HMRC’s Real Time Information (RTI)

You may have received a letter from HMRC introducing RTI. RTI means that from April 2013 we must tell HMRC about your income tax and National Insurance deductions each time you create a payslip, rather than waiting until the end of the year. This information will be sent to HMRC electronically, directly from the inniAccounts […]

ClearSky Goes Sky High

ClearSky Accounting = SkyHigh PricesThe hot topic on many contractor forums this month has been the news that, from 31st June, ClearSky Accounting has almost doubled its monthly subscription fee from £66 to £120. This hefty price hike applies not only to new customers but also to the current customer base (all of whom recently received a polite letter giving them the good news) and here in the inni office we’ve already switched a number of disgruntled ClearSky customers over to our online accounting service.

HMRC Goes Electronic (Gradually)

If, like us, you like to keep a watchful eye on the machinations of HMRC you’ll probably know that for the past few years they have been implementing an ambitious electronic filing system – in other words, a lot of the form filling you do for the tax man now needs to be completed online.

HMRC Finds A Coding Glitch

You may have heard that HMRC have recently implemented a new PAYE computer system – good news in the long term, but during the changeover process HMRC identified one or two technical discrepancies which have resulted in some incorrect tax coding notices being issued.

While somebody somewhere in the depths of HMRC is no doubt busily fixing this glitch, official guidance has been on how contractors might be affected – here it is in a nutshell:

Good News for Student Debtors

It’s not often you have cause to mention the words ‘student loan debts’ and ‘good news’ in the same breath, but in this case it might just be appropriate. HMRC have announced a new initiative to cut out student loan over-repayments, which frequently occur if you repay your loan off via PAYE deductions (pretty much everybody, then).

VAT holiday over

The Government’s one-year VAT holiday will end on 1st January 2010, with rates expected to return to 17.5% from the 15% we have enjoyed all year. HMRC have confirmed the normal tax point rules will apply: date of invoice or date of payment, whichever comes first.

So if the invoice or payment is made before 1st January, VAT will be at the rate of 15% – anything after that date will be charged at 17.5%. To help us through the transition, HMRC have issued some guidelines we should note:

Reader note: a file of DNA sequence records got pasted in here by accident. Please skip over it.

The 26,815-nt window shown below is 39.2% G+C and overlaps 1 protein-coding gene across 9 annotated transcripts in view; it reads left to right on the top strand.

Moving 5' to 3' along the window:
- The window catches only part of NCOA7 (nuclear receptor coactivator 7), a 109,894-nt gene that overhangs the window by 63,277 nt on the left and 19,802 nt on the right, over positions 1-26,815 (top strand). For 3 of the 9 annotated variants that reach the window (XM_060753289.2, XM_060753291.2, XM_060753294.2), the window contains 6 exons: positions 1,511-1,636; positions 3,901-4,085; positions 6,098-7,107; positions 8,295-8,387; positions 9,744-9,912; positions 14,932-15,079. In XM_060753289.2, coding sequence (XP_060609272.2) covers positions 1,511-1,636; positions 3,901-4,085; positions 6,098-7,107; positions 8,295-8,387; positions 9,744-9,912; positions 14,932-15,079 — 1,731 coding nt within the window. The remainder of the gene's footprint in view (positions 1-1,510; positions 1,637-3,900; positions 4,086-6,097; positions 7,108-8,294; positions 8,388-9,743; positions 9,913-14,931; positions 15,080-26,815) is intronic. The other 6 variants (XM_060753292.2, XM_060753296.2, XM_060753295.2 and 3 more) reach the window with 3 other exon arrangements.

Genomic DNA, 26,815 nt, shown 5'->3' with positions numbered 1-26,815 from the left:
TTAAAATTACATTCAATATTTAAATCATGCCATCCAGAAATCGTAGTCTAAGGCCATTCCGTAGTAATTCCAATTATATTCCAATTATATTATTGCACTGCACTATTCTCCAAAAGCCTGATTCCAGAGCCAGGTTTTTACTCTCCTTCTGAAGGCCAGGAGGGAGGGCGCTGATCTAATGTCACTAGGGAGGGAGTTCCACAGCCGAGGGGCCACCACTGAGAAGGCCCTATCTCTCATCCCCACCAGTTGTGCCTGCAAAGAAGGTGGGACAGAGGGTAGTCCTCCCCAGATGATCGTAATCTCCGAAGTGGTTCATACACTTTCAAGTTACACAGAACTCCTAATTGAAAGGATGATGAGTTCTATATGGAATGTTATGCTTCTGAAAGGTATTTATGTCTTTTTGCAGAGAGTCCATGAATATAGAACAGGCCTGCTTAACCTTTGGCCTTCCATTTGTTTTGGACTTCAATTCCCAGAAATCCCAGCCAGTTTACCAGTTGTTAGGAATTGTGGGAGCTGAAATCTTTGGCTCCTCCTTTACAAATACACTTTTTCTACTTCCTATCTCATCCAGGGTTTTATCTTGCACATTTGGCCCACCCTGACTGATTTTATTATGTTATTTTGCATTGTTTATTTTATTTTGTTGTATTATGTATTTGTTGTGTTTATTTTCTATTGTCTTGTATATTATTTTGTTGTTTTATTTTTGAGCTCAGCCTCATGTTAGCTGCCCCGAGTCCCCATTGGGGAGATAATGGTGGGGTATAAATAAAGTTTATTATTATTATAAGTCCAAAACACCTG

• VAT should be calculated at 17.5% from 1st January.

Tax relief on nursery vouchers to be withdrawn

In his speech to the Labour Party Conference, the Prime Minister, Gordon Brown announced an extension of free nursery places, to be financed by the withdrawal of the tax and National Insurance (NIC) exemptions for childcare vouchers.

The proposal is that the provision of free nursery places will be extended to two year-olds (this would be on top of the existing free childcare available to three and four year olds). It is expected that 250,000 children will benefit from this by 2015/16.

Surviving the credit crunch: part 2

Here’s the concluding part of our ten point guide on surviving the credit crunch. If you missed part one, click here to catch up .

Network like crazy

Strive to build a network with everything you do. Over the years you’ll meet so many people and each one is a prospective future client or has a link to one. Keep a list and if you’ve not spoken for a while give them a call to catch up – you never know where the conversation may go.

Surviving the credit crunch: a guide for contractors, freelancers and consultants

With global economies spiraling out of control, stock market volatility, banks going bust and talk of imminent recession, businesses and individuals are justifiably a little worried.

Whether you’re a contractor, freelancer or consultant you are perhaps a little more worried than most as you are more likely to get a tap on the shoulder before any permanent employees see redundancy. However you are no different to anyone else as bills still have to be paid, so what can you do now to stand the best chance of surviving the challenging times ahead?